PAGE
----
Friday 24 July 2015

Portoroz Salt Flats Running Route

Click here for route map
Length 11.2 km (7 miles), terrain: flat

If you're in Slovenia's main seaside resort, Portorož, then here's a waterside route that will take you to a quiet little bay away from all the other tourists. Just to the south of the main bay is a wide expanse of the Sečovlje salt flats, where local residents have been producing salt for hundreds of years.
Along the salt flats
The area was the sole supplier of salt to Venice in the centuries that Venice ruled the Adriatic coast. Most of the flats have been abandoned, but part of them are still used, and there is a salt-making museum for visitors. The whole area is wide-open, with vistas to Croatia on the far side of the bay, and waterbirds wheeling overhead.

And luckily, the way there includes a beautiful stretch of coast, with a marina, a long campground and then cliffs, parkland and quiet green hillsides full of olive trees and cane plants.

So, if you want to explore this quiet bit of coastline, get yourself to the beach promenade at the little white dome of the Portoroz tourist office, across from the Palace Hotel. This is the same starting point as the Piran route. But this time turn left and run southeast, with the water to your right side.
The start of the run at Portoroz beach
Looking out across the water, you'll see the green hill of the Seča peninsula across the bay: this is where we will run, and the salt flats lie behind it.

You'll run past the main Portorož beachfront, where you have to turn inland at the marina, heading east. You are now running along a canal full of little boats at their docks. The canal will soon come together with the main road into town, where you enter the neighboring town of Lucija, Portorož's uglier sibling. This is the dumb part of the run, but it doesn't last for long.

When you get to a traffic circle, follow the signs that point to the right for the marina and the bus-station.

You'll now run past a big parking lot, and the road, Cesta Solinarjev, will curve to the left.

When you almost get to the green Seča hill, you'll see a road to the right that leads to Kamp Lucija. Turn in here.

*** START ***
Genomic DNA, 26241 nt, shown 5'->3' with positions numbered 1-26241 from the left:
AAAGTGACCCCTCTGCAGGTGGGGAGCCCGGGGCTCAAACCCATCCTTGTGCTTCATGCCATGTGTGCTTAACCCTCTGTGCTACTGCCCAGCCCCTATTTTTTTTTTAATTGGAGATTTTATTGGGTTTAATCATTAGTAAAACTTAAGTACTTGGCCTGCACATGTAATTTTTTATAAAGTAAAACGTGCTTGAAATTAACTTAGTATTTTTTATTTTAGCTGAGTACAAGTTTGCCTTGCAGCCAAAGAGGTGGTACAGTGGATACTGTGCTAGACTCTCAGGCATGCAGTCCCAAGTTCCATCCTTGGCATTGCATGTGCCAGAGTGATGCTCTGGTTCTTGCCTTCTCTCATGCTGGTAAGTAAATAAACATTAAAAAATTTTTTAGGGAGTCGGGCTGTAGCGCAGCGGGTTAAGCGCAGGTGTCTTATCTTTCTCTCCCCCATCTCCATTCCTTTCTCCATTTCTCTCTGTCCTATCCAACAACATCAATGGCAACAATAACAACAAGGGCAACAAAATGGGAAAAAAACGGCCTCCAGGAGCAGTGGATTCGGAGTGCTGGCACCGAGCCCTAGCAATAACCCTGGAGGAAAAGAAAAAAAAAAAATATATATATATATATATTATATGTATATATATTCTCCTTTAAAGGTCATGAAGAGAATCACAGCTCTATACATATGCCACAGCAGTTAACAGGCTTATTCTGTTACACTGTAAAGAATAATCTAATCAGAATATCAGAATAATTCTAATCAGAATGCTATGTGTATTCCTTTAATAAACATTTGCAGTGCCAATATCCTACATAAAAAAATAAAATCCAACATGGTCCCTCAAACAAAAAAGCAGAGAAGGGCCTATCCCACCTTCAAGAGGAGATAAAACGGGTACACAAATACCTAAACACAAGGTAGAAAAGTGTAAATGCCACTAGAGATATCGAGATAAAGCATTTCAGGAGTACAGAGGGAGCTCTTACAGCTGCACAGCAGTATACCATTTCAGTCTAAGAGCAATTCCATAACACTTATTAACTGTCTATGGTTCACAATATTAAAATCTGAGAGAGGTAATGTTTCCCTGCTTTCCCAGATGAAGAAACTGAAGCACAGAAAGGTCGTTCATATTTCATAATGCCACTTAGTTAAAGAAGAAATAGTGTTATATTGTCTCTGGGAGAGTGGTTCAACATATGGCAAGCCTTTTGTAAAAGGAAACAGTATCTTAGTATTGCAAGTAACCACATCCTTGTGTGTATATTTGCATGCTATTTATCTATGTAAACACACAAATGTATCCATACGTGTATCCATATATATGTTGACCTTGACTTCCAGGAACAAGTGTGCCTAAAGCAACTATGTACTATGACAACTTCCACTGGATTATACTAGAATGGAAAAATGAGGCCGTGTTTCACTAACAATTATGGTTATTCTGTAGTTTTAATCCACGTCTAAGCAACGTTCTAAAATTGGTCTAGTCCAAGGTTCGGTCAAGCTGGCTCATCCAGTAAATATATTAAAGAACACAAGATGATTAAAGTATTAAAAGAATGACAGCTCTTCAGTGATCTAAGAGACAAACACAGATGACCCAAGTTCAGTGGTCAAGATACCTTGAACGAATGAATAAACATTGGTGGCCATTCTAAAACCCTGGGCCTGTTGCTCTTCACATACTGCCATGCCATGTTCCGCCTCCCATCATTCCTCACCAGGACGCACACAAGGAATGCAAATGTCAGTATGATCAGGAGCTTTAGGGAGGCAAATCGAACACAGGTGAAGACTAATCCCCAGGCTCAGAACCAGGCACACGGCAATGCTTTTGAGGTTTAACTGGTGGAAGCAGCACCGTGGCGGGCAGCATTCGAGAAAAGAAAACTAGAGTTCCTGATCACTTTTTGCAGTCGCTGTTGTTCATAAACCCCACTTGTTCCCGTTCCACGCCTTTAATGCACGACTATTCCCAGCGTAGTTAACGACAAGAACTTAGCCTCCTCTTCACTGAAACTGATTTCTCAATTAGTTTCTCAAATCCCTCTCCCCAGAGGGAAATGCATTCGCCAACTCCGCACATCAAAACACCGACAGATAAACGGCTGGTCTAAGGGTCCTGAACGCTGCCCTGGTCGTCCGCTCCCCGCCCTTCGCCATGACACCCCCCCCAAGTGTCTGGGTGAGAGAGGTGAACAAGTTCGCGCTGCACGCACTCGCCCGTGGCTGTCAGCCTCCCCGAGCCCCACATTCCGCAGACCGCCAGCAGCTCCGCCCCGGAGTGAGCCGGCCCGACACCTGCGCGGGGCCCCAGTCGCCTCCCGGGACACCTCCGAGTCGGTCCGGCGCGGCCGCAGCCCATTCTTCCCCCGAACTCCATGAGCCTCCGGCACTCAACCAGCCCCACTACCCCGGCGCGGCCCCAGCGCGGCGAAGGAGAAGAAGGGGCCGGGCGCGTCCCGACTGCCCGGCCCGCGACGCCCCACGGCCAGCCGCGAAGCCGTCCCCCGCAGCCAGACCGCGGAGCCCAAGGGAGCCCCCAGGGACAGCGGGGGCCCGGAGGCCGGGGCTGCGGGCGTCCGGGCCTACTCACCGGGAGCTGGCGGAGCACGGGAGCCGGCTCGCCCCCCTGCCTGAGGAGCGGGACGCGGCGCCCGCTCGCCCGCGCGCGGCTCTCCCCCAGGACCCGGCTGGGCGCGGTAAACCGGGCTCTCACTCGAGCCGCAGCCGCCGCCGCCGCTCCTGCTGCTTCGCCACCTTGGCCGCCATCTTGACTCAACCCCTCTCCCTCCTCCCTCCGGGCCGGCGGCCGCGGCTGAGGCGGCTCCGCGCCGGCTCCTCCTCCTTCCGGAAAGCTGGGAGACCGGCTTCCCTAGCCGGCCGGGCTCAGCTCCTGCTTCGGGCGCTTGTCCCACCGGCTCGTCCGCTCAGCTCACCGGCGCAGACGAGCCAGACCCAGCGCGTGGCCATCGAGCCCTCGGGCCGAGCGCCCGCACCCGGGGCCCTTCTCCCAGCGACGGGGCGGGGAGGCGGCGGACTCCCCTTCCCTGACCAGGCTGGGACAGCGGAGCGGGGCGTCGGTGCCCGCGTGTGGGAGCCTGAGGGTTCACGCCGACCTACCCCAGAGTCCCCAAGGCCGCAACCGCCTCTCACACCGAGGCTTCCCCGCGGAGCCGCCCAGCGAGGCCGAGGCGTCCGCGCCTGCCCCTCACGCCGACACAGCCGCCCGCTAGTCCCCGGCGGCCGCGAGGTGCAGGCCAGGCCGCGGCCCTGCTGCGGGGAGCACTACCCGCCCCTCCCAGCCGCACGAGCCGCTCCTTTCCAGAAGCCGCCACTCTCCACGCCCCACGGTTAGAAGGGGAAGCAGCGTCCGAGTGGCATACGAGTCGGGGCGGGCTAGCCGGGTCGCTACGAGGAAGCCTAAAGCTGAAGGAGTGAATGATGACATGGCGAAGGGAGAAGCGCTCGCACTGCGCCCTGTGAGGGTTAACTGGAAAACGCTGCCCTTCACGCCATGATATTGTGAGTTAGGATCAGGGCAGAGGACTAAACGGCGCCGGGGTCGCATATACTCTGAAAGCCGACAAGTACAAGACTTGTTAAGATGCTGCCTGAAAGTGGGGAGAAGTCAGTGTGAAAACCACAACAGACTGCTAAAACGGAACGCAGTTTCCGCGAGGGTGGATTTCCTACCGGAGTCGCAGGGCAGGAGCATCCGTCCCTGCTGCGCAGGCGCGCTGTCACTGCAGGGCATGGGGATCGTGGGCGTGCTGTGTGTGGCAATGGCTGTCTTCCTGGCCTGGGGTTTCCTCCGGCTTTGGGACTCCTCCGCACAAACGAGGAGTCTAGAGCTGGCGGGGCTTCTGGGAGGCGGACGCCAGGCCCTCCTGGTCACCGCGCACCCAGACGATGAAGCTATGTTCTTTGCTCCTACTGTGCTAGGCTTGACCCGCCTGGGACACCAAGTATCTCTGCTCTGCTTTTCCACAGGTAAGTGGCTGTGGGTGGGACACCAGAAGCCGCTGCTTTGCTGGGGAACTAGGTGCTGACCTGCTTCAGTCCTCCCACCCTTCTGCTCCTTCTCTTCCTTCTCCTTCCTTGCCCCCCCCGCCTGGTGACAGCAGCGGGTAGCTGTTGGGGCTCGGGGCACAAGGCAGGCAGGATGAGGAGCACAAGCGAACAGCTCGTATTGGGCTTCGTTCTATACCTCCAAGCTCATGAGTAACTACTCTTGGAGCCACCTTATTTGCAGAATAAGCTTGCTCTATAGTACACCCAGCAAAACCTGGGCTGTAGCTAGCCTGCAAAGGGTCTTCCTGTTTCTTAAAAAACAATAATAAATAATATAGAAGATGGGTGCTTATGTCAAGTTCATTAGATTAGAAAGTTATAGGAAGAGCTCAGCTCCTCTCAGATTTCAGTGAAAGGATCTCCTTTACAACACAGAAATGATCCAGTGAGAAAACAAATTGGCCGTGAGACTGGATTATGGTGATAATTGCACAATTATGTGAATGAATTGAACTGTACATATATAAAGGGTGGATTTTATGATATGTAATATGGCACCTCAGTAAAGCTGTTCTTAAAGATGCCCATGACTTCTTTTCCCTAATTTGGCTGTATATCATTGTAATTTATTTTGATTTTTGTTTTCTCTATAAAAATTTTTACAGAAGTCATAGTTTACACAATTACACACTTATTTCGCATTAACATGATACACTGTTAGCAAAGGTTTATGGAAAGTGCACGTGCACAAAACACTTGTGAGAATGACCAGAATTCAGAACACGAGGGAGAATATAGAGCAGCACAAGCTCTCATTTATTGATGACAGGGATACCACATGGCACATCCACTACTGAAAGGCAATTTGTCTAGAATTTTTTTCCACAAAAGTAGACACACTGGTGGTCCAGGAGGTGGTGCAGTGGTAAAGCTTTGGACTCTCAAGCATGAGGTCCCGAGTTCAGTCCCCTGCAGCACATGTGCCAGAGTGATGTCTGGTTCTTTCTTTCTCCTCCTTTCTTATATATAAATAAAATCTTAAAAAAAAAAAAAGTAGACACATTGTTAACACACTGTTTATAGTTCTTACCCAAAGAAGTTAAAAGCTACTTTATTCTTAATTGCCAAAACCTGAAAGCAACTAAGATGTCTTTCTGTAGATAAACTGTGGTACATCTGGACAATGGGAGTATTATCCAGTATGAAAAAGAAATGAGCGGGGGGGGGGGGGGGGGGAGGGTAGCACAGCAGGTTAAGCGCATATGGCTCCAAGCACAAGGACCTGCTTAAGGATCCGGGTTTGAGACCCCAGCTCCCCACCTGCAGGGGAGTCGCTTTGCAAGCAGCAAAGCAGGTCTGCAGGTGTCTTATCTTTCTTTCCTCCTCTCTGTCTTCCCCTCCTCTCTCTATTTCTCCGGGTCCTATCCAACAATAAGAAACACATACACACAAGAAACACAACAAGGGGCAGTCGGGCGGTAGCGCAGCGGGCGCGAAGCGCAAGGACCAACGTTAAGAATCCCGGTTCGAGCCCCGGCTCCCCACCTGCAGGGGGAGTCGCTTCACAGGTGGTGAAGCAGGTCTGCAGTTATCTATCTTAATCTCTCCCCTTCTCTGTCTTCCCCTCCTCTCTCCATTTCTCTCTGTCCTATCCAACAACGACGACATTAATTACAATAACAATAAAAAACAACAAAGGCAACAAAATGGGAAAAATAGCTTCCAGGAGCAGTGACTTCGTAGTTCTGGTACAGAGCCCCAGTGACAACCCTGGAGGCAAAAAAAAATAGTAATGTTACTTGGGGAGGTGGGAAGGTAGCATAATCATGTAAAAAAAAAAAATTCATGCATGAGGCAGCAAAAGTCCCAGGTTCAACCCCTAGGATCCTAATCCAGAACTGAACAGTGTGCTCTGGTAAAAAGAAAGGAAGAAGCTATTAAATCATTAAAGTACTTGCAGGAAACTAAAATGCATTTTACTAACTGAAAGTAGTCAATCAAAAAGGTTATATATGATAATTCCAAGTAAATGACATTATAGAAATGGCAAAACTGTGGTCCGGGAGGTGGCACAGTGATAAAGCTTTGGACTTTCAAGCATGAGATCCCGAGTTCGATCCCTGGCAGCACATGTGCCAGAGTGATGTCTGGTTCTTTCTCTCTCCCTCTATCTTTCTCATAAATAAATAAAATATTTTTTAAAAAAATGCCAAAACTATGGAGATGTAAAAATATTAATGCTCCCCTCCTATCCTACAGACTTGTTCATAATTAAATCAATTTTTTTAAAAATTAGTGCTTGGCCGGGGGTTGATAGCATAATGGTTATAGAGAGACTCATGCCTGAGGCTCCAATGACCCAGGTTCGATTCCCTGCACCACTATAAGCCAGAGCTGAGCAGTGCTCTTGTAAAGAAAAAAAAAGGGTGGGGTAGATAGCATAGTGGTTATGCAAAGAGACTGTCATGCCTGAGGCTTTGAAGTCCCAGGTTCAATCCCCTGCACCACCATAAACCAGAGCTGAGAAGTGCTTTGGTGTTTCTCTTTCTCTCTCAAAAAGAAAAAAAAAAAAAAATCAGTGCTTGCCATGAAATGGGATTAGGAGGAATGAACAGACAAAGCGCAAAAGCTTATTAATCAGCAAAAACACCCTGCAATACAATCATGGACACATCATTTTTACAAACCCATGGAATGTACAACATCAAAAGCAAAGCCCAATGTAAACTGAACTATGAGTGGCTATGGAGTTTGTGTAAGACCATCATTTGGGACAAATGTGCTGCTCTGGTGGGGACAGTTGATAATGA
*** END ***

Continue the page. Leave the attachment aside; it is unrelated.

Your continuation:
The Kamp Luzija campground
Don't worry about the gate at the campground entrance. It is open for all pedestrians: there's a public beach and park at the end of the campground. So now run through this stretched-out campground.

TIP: At the campground store and beachbar, there is a little restaurant that is open in the evenings, Gostilna Nonna Torca. It is run by one guy and his mother, and everything they do is by hand. They make their own noodles and bake the bread, and everything is fresh from the market. And the prices are quite reasonable. Try it out!

Right after the beach bar, you'll run past the swimming area, and then leave the campground through a fence-gate. You are now in a public park which goes around the west end of the Seča peninsula.
Running through the park, with Croatia in background
It curves to the left past some tall cliffs. There are exercise machines, and a little windsurf/kiters' camp.

When the park curves around to the left and you are now running eastwards, you'll pass another restaurant, Gostišče Ribič, located in a secluded spot at the end of the peninsula, which also has good seafood with a beautiful terrace.
Ribic restaurant: beautiful terrace!
You'll leave the park by getting on a little one-lane road that lines the north end of the salt-flats.

You'll first go by a little shipyard that works on wooden boats, on a little bay. Then the water narrows to a canal, which is full of little boats tied to home-made docks.
The shipyard
The Seča hill is now on your left side and the wide expanse of the salt flats is to the right. There is very little traffic along the road. There are olive fields and a few houses on the hillside.

Much of the salt-flat area is now included in the Sečovlje Salina Nature Park. The work was seasonal: when the local farmers had little to do on their farms, they moved into the little houses on the salt flats and made salt. Most of those houses are now in ruins.
View over the salt flats
Sluices are opened to flood the individual flats, and then are closed again to let the water evaporate and leave a thick layer of salt to rake together in the crystalization ponds.

You can follow the road until you get to a fenced-off factory grounds, between you and the canal. When you get to the factory gate, you'll see a little road heading over a bridge straight into the salt flats. Cross that bridge: you'll get a glimpse of the salt flats up close.

On the far side of the bridge is a gate into the Nature Park. This route officially ends here (it's already over 11-km) but you might want to continue into the flats to run in the wide-open country, with ponds in every direction.

Whenever you want to turn around, just follow the same way back home.

No comments:

Post a Comment